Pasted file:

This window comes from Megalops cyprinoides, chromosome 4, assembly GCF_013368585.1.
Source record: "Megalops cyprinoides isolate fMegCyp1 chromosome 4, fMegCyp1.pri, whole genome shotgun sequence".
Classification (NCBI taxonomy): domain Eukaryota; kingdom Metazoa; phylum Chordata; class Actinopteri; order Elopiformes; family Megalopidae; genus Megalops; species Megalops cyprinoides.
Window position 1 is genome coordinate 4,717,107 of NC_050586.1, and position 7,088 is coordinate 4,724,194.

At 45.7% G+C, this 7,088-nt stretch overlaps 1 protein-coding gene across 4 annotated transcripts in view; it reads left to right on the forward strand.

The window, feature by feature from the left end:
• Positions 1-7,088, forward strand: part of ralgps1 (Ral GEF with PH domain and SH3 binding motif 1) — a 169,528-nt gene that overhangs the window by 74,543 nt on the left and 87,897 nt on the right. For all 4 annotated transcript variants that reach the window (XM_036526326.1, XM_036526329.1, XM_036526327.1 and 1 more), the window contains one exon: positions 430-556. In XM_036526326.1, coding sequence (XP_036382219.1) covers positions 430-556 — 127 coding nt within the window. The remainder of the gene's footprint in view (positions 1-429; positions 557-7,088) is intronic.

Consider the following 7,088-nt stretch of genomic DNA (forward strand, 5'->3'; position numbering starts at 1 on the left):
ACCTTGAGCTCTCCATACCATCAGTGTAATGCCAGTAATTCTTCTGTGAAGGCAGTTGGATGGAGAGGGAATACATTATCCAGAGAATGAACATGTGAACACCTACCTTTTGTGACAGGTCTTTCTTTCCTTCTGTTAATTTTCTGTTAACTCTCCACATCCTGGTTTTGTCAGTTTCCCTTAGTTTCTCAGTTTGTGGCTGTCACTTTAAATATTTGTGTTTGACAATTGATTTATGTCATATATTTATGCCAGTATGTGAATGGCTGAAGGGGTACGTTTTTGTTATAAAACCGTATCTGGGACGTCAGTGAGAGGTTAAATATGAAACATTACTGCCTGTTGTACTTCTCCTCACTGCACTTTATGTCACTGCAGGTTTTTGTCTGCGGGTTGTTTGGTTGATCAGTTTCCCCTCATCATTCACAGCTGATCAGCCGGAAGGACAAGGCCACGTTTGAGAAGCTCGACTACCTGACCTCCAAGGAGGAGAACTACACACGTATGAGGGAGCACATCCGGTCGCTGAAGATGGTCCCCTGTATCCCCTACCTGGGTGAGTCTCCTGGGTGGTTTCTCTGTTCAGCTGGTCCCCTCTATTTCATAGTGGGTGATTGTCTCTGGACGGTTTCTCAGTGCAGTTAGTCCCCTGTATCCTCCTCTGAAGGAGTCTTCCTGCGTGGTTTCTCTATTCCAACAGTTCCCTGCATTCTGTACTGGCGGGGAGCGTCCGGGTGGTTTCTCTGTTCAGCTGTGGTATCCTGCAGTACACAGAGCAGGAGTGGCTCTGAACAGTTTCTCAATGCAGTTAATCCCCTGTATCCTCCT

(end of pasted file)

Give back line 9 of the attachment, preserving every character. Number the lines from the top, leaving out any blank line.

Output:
ACCTTGAGCTCTCCATACCATCAGTGTAATGCCAGTAATTCTTCTGTGAAGGCAGTTGGATGGAGAGGGAATACATTATCCAGAGAATGAACATGTGAACACCTACCTTTTGTGACAGGTCTTTCTTTCCTTCTGTTAATTTTCTGTTAACTCTCCACATCCTGGTTTTGTCAGTTTCCCTTAGTTTCTCAGTTTGTGGCTGTCACTTTAAATATTTGTGTTTGACAATTGATTTATGTCATATATTTATGCCAGTATGTGAATGGCTGAAGGGGTACGTTTTTGTTATAAAACCGTATCTGGGACGTCAGTGAGAGGTTAAATATGAAACATTACTGCCTGTTGTACTTCTCCTCACTGCACTTTATGTCACTGCAGGTTTTTGTCTGCGGGTTGTTTGGTTGATCAGTTTCCCCTCATCATTCACAGCTGATCAGCCGGAAGGACAAGGCCACGTTTGAGAAGCTCGACTACCTGACCTCCAAGGAGGAGAACTACACACGTATGAGGGAGCACATCCGGTCGCTGAAGATGGTCCCCTGTATCCCCTACCTGGGTGAGTCTCCTGGGTGGTTTCTCTGTTCAGCTGGTCCCCTCTATTTCATAGTGGGTGATTGTCTCTGGACGGTTTCTCAGTGCAGTTAGTCCCCTGTATCCTCCTCTGAAGGAGTCTTCCTGCGTGGTTTCTCTATTCCAACAGTTCCCTGCATTCTGTACTGGCGGGGAGCGTCCGGGTGGTTTCTCTGTTCAGCTGTGGTATCCTGCAGTACACAGAGCAGGAGTGGCTCTGAACAGTTTCTCAATGCAGTTAATCCCCTGTATCCTCCT